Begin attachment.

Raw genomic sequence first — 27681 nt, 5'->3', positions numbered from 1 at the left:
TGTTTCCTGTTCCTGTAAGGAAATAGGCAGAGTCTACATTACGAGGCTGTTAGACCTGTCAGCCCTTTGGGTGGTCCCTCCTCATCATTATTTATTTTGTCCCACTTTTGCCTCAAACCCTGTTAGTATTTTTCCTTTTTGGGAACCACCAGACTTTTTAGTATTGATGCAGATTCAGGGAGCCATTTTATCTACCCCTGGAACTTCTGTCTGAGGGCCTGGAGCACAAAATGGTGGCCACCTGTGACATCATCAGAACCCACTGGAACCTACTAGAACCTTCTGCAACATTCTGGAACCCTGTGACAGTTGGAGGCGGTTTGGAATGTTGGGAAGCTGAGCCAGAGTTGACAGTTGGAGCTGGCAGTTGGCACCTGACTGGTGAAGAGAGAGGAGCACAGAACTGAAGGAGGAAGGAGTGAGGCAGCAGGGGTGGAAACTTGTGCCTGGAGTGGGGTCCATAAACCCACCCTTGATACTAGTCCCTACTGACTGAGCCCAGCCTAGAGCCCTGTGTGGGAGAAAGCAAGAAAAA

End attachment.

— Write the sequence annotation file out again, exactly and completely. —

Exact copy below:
Raw genomic sequence first — 27681 nt, 5'->3', positions numbered from 1 at the left:
TGTTTCCTGTTCCTGTAAGGAAATAGGCAGAGTCTACATTACGAGGCTGTTAGACCTGTCAGCCCTTTGGGTGGTCCCTCCTCATCATTATTTATTTTGTCCCACTTTTGCCTCAAACCCTGTTAGTATTTTTCCTTTTTGGGAACCACCAGACTTTTTAGTATTGATGCAGATTCAGGGAGCCATTTTATCTACCCCTGGAACTTCTGTCTGAGGGCCTGGAGCACAAAATGGTGGCCACCTGTGACATCATCAGAACCCACTGGAACCTACTAGAACCTTCTGCAACATTCTGGAACCCTGTGACAGTTGGAGGCGGTTTGGAATGTTGGGAAGCTGAGCCAGAGTTGACAGTTGGAGCTGGCAGTTGGCACCTGACTGGTGAAGAGAGAGGAGCACAGAACTGAAGGAGGAAGGAGTGAGGCAGCAGGGGTGGAAACTTGTGCCTGGAGTGGGGTCCATAAACCCACCCTTGATACTAGTCCCTACTGACTGAGCCCAGCCTAGAGCCCTGTGTGGGAGAAAGCAAGAAAAA